The High Court has given litigants, lawyers and Australia’s commercial courts a newsflash on how modern-day cases must be run, what their focus should be, and a strong reminder about solicitors’ duties in the process.
These days, commercial litigation often requires huge amounts of time, and so big legal costs spent on the document stage - the discovery process.
It was a discovery dispute that consumed considerable time, cost and court resources in Expense Reduction Analysts Group Pty Ltd v Armstrong Strategic Management and Marketing Pty Ltd  HCA 46, delivered on 6 November 2013 – way too much in the unanimous decision of the High Court bench. And, in circumstances where everyone agreed a mistake had been made, namely inadvertent disclosure by the defendants’ (ERA parties) lawyers in the ERA parties’ lists of documents and their production.
The case’s backdrop will be a familiar one to participants in major commercial litigation – a discovery involving 60,000 documents, a team of junior lawyers reviewing those documents for privilege, uploading them into an electronic database and “coding” them for “relevance” and “privilege”. The task of the inexperienced legal review team was to code documents in the database with either a “yes” or “part” in the “privilege” column, alongside columns showing “document type” and “description”. A more senior lawyer then did a sampling “audit” to check document descriptions against the draft lists prepared by the juniors. All of this is stock standard operating procedure.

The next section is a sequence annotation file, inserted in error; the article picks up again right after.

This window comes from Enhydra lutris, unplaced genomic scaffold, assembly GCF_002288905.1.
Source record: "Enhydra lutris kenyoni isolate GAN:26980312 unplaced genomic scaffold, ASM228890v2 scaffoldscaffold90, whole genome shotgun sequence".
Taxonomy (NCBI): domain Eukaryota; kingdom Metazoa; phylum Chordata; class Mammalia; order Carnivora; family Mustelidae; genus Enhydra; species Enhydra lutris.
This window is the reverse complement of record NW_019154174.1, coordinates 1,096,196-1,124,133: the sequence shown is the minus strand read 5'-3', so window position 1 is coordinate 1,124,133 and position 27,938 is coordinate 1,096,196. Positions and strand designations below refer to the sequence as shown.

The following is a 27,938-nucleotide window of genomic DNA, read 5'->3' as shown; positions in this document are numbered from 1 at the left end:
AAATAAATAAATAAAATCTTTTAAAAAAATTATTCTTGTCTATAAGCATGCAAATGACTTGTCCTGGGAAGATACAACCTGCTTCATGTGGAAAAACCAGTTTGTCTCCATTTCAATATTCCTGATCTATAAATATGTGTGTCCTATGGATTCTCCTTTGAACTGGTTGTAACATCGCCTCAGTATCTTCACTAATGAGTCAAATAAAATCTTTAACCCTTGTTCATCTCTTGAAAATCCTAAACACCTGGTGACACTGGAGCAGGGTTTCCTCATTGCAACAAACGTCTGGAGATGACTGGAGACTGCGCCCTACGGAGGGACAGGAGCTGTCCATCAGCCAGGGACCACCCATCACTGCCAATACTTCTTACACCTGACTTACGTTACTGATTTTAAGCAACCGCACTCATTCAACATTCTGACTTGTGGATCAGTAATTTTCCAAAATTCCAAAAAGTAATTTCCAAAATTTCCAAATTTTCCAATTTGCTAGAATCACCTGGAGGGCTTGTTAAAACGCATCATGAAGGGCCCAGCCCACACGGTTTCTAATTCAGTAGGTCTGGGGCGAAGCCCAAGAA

The ERA parties’ lawyers made a mistake in the discovery process. Thirteen of the defendants’ documents subject to a claim of client legal professional privilege were inadvertently disclosed to the plaintiffs’ (Armstrong parties) lawyers. The mistake had been made in listing the privileged documents in the non-privileged part of the defendants’ lists of documents. Nine of them appeared in both the privileged and the non-privileged parts of the list. All 13 were produced for inspection on disks.
The Armstrong parties’ lawyers wrote to the ERA parties’ lawyers pointing out an apparent inconsistency in the defendants’ discovery with privilege claimed in respect of some communications, but not others. The ERA parties’ lawyers responded thanking their opponents for pointing out the mistaken production of privileged documents. They explained that the document review team had inadvertently not marked those documents as privileged when they clearly should have been. They confirmed that the ERA parties maintained their claim of privilege over the inadvertently produced privileged documents, requested a return of the disks containing the privileged materials and an undertaking that the inadvertently produced privileged documents would not be relied upon in the proceedings, or otherwise. The Armstrong parties’ lawyers replied saying that they had no obligation to return the disks, and that any privilege in the documents of concern had been waived.